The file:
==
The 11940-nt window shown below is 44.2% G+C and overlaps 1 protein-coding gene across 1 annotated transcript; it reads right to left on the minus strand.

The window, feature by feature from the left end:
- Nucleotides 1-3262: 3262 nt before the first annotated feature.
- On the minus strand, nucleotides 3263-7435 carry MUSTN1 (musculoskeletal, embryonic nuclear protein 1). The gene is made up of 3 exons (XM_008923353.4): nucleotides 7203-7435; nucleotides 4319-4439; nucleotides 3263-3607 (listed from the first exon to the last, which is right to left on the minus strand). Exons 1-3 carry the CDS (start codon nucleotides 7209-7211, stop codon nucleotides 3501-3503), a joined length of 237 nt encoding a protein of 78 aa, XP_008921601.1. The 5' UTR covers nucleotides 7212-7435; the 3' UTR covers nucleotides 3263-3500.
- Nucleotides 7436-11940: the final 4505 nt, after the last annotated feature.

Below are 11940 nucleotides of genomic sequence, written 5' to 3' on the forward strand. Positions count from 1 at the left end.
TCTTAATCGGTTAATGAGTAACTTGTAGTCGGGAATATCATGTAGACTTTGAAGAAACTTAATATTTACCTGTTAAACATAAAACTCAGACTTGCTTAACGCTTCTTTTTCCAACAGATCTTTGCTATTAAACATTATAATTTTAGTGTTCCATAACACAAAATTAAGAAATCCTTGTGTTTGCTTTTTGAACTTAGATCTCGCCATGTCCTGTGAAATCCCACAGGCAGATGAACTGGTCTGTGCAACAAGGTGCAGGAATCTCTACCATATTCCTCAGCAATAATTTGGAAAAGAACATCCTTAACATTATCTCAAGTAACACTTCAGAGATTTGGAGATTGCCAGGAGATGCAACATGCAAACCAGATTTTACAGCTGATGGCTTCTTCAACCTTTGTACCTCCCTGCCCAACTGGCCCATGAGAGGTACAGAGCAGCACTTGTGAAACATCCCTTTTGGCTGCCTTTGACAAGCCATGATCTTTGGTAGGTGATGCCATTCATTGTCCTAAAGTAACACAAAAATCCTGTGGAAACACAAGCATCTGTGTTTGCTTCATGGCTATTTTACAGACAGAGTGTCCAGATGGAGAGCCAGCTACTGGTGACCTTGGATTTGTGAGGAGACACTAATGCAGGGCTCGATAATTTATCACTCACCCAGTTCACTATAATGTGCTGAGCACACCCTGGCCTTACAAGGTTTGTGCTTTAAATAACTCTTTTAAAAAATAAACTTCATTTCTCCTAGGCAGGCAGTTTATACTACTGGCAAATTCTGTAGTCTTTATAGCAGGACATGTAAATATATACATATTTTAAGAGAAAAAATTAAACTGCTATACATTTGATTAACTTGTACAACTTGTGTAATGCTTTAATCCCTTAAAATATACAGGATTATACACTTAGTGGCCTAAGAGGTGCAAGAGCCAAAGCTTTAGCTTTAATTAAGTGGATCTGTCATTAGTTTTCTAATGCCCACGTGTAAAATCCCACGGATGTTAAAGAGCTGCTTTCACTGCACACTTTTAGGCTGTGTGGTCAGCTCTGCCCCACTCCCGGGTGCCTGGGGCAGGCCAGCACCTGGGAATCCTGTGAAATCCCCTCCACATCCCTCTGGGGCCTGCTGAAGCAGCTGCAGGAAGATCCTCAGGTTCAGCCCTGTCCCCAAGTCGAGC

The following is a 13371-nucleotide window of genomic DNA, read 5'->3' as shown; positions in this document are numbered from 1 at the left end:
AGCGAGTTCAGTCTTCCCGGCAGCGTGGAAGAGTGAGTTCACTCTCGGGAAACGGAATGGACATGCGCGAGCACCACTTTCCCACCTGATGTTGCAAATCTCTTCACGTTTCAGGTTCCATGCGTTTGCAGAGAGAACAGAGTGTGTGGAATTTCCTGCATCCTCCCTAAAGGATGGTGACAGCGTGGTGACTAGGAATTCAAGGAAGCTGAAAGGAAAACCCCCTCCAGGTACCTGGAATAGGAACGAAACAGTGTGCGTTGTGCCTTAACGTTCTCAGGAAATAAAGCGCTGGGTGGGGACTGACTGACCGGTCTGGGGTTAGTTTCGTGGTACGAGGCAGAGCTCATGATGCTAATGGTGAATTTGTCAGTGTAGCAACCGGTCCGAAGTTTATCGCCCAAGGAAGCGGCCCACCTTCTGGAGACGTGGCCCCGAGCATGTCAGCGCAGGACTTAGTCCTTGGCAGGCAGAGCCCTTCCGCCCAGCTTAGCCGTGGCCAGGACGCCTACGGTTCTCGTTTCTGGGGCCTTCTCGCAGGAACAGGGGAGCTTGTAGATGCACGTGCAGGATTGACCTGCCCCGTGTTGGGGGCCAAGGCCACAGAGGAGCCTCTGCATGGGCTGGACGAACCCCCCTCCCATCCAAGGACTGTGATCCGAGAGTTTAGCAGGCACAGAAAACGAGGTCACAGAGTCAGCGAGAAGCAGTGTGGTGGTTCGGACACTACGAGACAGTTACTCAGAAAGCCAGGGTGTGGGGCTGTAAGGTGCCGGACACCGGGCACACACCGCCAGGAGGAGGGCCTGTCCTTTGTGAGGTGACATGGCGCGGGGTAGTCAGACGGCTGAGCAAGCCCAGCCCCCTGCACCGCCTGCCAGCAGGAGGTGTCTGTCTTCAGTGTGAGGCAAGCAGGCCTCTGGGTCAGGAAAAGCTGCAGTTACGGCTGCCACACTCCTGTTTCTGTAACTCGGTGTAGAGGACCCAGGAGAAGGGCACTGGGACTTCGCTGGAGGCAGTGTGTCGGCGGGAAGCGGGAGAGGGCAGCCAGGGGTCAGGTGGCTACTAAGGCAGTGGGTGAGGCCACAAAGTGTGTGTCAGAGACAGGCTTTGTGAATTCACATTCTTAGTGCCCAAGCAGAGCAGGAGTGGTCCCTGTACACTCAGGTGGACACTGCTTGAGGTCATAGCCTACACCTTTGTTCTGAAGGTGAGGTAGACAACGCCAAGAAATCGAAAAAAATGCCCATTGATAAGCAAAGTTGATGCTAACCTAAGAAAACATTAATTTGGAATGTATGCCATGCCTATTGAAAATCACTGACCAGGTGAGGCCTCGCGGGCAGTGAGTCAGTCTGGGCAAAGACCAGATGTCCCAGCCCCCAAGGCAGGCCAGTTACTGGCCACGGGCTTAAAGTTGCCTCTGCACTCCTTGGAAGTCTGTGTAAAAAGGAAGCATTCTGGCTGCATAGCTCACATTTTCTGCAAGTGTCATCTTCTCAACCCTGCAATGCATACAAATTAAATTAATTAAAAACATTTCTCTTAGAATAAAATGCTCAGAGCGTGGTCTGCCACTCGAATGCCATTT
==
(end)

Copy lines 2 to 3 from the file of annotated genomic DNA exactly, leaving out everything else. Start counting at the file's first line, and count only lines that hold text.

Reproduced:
The window, feature by feature from the left end:
- Nucleotides 1-3262: 3262 nt before the first annotated feature.